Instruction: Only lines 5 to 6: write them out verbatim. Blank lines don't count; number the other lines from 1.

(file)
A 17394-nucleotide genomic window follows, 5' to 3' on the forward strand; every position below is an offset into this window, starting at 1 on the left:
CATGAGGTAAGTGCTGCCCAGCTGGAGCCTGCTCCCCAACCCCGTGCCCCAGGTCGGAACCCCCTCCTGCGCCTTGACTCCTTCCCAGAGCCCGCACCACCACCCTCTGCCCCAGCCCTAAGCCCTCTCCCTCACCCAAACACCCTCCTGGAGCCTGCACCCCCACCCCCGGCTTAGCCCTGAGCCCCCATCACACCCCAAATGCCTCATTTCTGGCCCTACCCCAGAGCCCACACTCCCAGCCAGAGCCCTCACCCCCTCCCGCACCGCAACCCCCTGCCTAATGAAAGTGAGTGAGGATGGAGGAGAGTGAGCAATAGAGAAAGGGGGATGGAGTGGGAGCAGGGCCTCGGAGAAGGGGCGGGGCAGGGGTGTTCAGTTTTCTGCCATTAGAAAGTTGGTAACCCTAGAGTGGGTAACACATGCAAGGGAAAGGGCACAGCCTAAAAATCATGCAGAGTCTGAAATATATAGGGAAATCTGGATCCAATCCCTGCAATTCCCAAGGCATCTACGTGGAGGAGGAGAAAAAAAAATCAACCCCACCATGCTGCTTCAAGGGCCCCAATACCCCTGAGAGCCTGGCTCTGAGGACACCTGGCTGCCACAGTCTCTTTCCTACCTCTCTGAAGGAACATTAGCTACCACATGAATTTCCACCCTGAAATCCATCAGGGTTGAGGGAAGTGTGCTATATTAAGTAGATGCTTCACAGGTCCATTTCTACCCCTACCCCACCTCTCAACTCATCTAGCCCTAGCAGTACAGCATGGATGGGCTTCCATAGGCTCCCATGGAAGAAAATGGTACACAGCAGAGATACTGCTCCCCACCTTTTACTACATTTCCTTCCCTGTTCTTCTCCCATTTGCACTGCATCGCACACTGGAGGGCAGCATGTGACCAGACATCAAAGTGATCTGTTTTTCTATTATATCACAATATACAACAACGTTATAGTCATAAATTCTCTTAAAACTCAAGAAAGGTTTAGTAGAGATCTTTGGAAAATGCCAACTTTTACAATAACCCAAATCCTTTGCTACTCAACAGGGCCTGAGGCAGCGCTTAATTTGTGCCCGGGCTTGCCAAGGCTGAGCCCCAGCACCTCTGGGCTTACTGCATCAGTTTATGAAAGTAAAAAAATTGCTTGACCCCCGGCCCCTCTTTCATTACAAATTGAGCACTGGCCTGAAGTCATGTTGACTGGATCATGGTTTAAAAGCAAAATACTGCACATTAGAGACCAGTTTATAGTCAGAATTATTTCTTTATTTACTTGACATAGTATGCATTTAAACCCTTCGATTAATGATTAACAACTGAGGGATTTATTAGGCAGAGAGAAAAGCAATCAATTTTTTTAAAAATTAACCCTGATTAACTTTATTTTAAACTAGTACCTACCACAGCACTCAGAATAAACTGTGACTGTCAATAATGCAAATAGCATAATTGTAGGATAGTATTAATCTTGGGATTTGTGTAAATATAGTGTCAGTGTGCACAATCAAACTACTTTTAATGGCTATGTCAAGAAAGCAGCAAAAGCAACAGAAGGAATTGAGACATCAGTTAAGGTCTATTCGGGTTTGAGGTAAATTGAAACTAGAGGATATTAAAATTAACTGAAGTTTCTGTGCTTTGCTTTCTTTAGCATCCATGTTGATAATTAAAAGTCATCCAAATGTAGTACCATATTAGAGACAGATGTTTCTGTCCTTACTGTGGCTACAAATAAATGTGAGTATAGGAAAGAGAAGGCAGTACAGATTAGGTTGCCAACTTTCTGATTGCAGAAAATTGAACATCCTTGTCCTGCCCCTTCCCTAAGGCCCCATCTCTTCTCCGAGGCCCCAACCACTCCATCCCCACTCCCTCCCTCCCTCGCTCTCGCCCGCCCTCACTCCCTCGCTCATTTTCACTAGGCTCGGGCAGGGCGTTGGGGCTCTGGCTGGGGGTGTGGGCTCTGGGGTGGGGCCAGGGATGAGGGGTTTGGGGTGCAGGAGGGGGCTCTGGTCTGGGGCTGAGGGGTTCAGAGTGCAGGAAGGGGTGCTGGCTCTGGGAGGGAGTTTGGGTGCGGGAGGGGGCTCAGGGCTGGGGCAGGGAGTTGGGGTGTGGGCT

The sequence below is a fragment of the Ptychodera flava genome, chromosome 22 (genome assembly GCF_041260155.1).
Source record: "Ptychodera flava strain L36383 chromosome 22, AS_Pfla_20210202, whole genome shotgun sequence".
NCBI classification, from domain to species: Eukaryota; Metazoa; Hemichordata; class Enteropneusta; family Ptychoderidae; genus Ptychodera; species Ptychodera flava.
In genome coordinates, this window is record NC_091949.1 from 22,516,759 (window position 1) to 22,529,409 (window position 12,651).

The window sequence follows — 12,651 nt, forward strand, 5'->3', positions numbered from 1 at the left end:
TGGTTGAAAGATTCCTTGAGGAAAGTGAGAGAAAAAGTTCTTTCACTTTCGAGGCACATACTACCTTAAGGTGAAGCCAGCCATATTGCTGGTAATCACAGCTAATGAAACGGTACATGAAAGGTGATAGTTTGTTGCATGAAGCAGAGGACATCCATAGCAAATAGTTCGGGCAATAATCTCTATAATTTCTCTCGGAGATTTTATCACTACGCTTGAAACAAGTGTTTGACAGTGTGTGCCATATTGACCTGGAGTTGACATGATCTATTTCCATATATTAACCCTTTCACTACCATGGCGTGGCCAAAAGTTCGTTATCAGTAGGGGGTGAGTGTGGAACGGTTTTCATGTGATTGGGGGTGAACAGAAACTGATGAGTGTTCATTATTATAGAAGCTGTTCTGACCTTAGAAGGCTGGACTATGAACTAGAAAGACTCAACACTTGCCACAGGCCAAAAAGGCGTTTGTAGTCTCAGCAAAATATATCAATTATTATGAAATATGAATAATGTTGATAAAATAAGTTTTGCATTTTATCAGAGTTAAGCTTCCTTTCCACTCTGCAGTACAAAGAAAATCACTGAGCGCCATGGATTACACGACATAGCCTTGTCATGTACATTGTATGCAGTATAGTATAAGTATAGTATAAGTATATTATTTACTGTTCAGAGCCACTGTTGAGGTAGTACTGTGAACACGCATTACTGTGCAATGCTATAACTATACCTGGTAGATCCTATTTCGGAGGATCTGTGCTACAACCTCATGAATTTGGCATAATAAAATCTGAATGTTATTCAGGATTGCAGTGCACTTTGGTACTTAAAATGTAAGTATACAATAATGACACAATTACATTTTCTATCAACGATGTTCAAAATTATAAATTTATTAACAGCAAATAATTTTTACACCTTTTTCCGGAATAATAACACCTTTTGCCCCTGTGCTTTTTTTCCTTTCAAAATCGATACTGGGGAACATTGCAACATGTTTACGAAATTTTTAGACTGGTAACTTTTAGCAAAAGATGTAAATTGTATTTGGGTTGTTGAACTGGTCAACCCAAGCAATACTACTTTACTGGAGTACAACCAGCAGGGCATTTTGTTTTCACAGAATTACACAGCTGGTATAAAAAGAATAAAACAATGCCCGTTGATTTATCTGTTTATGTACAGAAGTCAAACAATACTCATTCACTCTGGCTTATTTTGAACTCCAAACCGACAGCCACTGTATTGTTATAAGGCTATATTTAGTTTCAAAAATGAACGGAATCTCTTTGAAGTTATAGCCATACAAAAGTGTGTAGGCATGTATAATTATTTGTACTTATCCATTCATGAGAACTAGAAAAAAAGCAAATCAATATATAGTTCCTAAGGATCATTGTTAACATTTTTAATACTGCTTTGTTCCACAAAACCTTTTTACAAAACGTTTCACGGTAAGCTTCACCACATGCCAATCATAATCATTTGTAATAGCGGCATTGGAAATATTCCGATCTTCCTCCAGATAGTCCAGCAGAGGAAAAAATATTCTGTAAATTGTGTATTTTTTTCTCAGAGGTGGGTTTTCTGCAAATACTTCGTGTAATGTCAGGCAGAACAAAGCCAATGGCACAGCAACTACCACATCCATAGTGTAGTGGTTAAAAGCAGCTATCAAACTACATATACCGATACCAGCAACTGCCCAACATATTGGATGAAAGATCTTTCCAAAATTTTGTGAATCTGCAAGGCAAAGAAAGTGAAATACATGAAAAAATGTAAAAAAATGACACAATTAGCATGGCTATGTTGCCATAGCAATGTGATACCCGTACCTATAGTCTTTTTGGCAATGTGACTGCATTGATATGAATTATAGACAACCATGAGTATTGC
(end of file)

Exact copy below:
NCBI classification, from domain to species: Eukaryota; Metazoa; Hemichordata; class Enteropneusta; family Ptychoderidae; genus Ptychodera; species Ptychodera flava.
In genome coordinates, this window is record NC_091949.1 from 22,516,759 (window position 1) to 22,529,409 (window position 12,651).